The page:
60 years growing together
At the forefront of cotton since 1962
Back in the early 1960s, a group of pioneering cotton growers met in a public meeting. The idea of a commercial cotton enterprise was floated — a grower cooperative that would afford growers more control over how their cotton was processed and marketed. We’ve been leading the cotton industry ever since.
Namoi Cotton started with relationships and it's carried by them today
We started as a cooperative that knew we could do more together. Since then, nothing’s changed, really. Our 60 years in cotton have seen us go from 98 bales in a year to 1.6 million bales — but relationships are still at the heart of what we do.
It's our vision to be Australia's leading cotton agribusiness
More than just a cotton ginner
While ginning is at the core of what we do, we’re so much more than a ginner. Namoi Cotton spans fibre, feed, supply chain, and marketing. It’s how we strive further in our vision each and every day. We’re the link between Australia’s independent cotton growers and the cotton market globally. It’s our integrated cotton gins and warehouses, which employ more than 150 people, and our marketing ventures, which put us at the forefront of the industry.
10 cotton gins
Our gins process 84,000 cotton bales each week across our 10 gins which spread from Goondiwindi, QLD through to Hillston, NSW.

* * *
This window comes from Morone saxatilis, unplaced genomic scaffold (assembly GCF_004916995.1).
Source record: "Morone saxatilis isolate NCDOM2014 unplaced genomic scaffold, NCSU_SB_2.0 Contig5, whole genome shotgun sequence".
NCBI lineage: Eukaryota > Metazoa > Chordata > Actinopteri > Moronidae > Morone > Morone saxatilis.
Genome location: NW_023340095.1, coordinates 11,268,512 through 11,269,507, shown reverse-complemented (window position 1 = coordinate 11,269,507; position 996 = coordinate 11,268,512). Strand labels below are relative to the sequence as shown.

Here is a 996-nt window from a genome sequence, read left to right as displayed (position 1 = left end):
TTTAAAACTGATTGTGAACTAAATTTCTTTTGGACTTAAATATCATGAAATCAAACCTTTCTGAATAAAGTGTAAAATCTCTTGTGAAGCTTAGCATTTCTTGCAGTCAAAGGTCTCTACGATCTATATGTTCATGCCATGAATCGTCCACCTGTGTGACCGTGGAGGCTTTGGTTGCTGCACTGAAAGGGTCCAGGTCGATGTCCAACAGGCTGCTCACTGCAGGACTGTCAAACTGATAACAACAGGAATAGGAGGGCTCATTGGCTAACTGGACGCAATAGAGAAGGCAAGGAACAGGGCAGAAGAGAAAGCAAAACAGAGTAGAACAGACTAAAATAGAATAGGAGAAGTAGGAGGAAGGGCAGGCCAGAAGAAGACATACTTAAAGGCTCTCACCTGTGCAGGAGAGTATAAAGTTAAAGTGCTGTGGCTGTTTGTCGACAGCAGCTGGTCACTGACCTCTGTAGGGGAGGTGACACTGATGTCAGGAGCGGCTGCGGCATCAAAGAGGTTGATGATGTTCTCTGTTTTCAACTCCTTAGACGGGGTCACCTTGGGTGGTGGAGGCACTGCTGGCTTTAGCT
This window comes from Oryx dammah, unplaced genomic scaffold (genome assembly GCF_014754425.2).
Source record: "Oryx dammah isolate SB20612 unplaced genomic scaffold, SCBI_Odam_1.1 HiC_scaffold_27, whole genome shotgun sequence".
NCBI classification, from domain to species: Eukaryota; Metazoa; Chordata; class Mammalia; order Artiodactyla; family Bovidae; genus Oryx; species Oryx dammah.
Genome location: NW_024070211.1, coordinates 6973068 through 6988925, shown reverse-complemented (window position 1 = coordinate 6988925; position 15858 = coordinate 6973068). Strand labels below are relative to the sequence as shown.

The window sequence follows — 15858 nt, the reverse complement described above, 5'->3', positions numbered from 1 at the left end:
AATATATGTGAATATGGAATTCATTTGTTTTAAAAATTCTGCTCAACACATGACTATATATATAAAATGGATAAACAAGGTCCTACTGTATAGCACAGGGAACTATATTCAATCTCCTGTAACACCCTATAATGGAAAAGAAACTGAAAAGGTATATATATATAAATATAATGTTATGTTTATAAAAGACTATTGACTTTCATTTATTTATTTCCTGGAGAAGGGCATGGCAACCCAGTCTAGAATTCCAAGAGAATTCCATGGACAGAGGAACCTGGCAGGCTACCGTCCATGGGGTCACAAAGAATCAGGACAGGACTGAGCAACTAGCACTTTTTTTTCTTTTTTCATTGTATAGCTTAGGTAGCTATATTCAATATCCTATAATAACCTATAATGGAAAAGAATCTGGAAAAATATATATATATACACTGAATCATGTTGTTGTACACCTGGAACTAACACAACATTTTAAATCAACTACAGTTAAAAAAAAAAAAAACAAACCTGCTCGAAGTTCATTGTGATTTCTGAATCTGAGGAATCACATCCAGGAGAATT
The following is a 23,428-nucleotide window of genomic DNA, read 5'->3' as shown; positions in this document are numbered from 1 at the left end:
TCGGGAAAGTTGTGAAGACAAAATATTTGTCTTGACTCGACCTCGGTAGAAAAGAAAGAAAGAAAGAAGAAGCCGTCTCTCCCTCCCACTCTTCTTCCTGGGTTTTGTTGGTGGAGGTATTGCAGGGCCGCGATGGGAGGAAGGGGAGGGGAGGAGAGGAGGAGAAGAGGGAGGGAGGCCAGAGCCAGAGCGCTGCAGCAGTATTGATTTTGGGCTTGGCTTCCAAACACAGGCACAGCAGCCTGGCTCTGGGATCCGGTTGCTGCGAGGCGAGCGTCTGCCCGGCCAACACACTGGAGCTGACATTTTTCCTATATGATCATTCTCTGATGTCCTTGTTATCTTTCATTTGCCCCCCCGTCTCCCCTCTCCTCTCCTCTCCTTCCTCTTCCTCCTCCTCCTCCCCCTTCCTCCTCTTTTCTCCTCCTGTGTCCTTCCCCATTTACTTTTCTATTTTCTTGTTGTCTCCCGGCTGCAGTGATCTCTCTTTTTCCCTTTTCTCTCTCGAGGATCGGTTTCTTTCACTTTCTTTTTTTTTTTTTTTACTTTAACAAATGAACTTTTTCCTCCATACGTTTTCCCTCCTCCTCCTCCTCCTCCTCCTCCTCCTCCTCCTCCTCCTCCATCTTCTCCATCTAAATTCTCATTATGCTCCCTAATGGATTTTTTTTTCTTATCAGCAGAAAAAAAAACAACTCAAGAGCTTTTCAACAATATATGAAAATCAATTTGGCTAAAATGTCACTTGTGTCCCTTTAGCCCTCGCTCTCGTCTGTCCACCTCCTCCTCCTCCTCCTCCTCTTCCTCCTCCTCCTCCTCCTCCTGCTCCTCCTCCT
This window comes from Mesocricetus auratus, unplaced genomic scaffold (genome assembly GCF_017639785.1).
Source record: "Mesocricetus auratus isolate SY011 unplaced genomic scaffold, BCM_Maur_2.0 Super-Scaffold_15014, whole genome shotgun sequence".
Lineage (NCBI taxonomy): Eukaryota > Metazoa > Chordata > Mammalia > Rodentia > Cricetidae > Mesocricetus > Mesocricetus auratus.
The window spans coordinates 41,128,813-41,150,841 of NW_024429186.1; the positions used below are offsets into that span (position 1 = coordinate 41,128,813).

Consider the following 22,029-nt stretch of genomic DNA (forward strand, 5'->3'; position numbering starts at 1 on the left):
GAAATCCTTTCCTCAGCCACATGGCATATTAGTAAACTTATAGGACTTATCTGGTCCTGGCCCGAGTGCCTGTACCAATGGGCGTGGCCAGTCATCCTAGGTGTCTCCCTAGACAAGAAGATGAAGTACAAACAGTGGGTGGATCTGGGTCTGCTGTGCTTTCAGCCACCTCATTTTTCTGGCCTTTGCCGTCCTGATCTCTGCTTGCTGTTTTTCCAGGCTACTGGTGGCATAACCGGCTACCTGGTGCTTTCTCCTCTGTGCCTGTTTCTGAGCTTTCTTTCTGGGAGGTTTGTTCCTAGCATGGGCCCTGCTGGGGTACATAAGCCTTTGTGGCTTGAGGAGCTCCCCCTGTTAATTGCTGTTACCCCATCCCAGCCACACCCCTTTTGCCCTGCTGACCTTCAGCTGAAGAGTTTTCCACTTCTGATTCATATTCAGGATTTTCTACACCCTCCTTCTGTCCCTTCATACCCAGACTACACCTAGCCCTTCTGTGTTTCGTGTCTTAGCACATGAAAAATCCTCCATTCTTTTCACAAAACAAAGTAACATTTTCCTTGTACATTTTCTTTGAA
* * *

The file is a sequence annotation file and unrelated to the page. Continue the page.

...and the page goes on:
90k MTs of shed storage
Our trading business is underpinned by 90,000 metric tonnes of shed storage
3 warehouse facilities
Facilities across Goondiwindi, Wee Waa, and Warren allow us to store and warehouse this stock with a combined static capacity for 500k bales.
275k MTs of grain packing capacity
Our warehousing capabilities are furthered with 275k metric tonnes of gain packing capacity, 145k metrics tonnes of bunker storage, and 4.3k metrics tonnes of silo storage.
2017 saw a corporate restructure in Namoi Cotton
It's our values that lead how we engage with our team, growers & investors
Our commitment and purpose are demonstrated through our values. These guide Namoi Cotton, from our board, down through our senior executives, and through to our on-the-floor ginning teams. Our values inform how we operate as individuals and as a business, no matter the challenge.
We place safety and health first.
We take responsibility for the safety and health of ourselves and others. We promote a safe workplace and never walk past unsafe practices. We report, learn and improve from our safety incidents.
We build strong partnerships with our customers & each other.
We elevate others and celebrate collaboration. We promote a workplace that fosters friendship and loyalty. We support our local communities and environment.
We deliver on our promises.